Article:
Black coaches still a rarity in NCAA football
Colleges around the country wrapped up their football signing classes this week, proudly touting scores of African-American athletes as the next big stars.
It’s a whole different situation on the sideline.
Segregation still rules the coaching ranks. And not just the top guys.
A review of all 130 Football Bowl Subdivision schools found shockingly low numbers, with blacks still largely shut out of head coaching positions and, to an even greater degree, the prime coordinator spots.
While the NFL has come under fire for its lack of minority coaches, the situation appears more dire at the college level.
Frankly, there’s little reason to believe the sport will ever become more inclusive beyond the field, even though roughly half the players are African-Americans.
“College coaches are expected to fund-raise and schmooze with alumni as well as coach,” said Mark Naison, a professor of African American Studies and History at Fordham University. “The rich alumni, most of whom are white, feel more comfortable with people who look like them. So long as alumni dollars drive college football funding, white coaches will have a huge hiring advantage. “
This much is clear:
n Blacks are less likely to be hired as a head coach, offensive coordinator or defensive coordinator.
n Blacks rarely get a chance to shine at the most prominent schools.
n Blacks generally get a shorter time-frame to prove their coaching skills.
n Blacks find it more difficult getting a second chance if things don’t work out in their initial jobs.
At college football’s top level, there are 13 African-American head coaches at FBS schools, down from 15 two years ago and roughly in line with the NFL’s puny numbers (three out of 32).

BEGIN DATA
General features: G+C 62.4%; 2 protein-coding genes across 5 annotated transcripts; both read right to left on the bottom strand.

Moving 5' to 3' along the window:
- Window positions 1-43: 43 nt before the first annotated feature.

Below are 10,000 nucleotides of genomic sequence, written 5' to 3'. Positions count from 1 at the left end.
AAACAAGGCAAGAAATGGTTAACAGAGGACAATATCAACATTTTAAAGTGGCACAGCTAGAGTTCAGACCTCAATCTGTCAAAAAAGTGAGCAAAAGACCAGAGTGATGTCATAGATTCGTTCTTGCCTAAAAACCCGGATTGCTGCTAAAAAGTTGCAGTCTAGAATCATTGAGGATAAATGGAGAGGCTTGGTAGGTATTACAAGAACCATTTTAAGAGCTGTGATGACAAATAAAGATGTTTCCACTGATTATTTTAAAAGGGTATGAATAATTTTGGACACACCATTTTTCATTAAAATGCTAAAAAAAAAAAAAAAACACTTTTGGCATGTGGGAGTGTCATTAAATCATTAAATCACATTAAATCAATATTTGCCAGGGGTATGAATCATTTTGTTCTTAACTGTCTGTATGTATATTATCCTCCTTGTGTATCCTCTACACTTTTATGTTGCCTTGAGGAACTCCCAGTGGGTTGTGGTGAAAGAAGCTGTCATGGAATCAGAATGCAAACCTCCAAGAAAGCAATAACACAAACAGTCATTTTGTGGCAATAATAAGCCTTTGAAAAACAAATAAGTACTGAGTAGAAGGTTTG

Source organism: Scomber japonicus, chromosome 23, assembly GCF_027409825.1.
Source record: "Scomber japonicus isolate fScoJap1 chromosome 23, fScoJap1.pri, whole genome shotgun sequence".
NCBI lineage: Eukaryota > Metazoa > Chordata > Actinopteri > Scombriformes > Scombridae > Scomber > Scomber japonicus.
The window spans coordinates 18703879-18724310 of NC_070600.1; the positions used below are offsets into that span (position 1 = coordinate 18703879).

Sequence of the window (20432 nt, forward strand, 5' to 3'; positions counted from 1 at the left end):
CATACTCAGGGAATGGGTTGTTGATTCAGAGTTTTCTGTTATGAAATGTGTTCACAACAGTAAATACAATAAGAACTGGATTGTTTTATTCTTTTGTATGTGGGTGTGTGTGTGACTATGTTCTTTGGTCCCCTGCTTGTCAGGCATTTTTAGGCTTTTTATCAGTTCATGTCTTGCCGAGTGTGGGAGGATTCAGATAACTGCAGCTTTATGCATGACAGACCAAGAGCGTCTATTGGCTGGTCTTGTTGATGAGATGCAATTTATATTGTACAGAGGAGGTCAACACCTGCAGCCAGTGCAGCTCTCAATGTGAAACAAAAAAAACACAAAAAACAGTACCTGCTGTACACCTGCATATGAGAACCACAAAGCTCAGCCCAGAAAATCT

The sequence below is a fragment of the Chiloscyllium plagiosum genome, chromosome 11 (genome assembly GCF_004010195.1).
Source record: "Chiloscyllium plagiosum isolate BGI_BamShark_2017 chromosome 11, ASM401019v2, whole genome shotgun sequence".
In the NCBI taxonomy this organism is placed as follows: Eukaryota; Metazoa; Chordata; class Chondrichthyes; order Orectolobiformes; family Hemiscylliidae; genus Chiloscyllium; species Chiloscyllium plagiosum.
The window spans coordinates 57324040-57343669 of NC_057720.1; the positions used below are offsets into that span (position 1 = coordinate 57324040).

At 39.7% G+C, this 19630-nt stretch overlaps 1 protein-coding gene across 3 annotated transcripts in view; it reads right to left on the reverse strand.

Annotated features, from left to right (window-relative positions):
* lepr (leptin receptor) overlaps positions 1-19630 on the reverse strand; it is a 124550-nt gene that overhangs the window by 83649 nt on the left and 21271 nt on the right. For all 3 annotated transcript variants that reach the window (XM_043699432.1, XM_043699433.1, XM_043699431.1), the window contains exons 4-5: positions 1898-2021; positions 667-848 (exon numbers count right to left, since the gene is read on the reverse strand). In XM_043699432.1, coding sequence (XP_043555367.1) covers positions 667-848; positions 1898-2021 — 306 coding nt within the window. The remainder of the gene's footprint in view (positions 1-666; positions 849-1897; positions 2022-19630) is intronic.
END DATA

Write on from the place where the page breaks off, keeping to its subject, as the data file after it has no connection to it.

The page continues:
The rates are downright alarming when it comes to offensive and defensive coordinators, who make up the prime pool of candidates for future head coaching jobs.
Only seven FBS schools have an African-American running the offense, while four others have black coaches who carry the co-coordinator title. Those numbers are especially troubling in today’s world of high-scoring spread offenses, which means those calling the plays are often the hottest coaching prospects.
The minority numbers are higher on the defensive side of the line, but still show an appalling lack of diversity. There are 16 African-American coordinators, with another six black coaches listed as co-coordinators (including job-sharing between two coaches of color at both Arizona State and Charlotte).
Amazingly, Rice is the only FBS school that has African-Americans in both coordinator spots. Jerry Mack is in charge of the offense and Brian Smith runs the defense for head coach Mike Bloomgren, who is white.
The Pac-12 has the greatest head coaching diversity of any conference, with African Americans holding five of 12 positions. There are three black head coaches in the 14-team Big Ten.
Beyond that, the Power Five head jobs are almost entirely white. There is one head coach of color in the 14-team Southeastern Conference (Vanderbilt’s Derek Mason), one in the 14-team Atlantic Coast Conference (Syracuse’s Dino Babers) and none in the 10-school Big 12.
In fact, the only coordinator of color in the entire Big 12 is Kasey Dunn, who is biracial. He was recently promoted to run Oklahoma State’s offense next season.
Among the next tier of schools, known as the Group of Five, the numbers are more minuscule. Just three of 65 head coaches are African-American: Jay Norvell at Nevada (Mountain West), Thomas Hammock at Northern Illinois (Mid-American) and Willie Taggart at Florida Atlantic (Conference USA).
There are no black head coaches in the American Athletic Conference or the Sun Belt.
Norvell spent 31 years as an assistant coach, going through countless interviews for head coaching jobs, before Nevada finally gave him a chance at age 53.
After enduring a 3-9 mark in his inaugural season, Norvell guided the Wolf Pack to bowl appearances the last two seasons.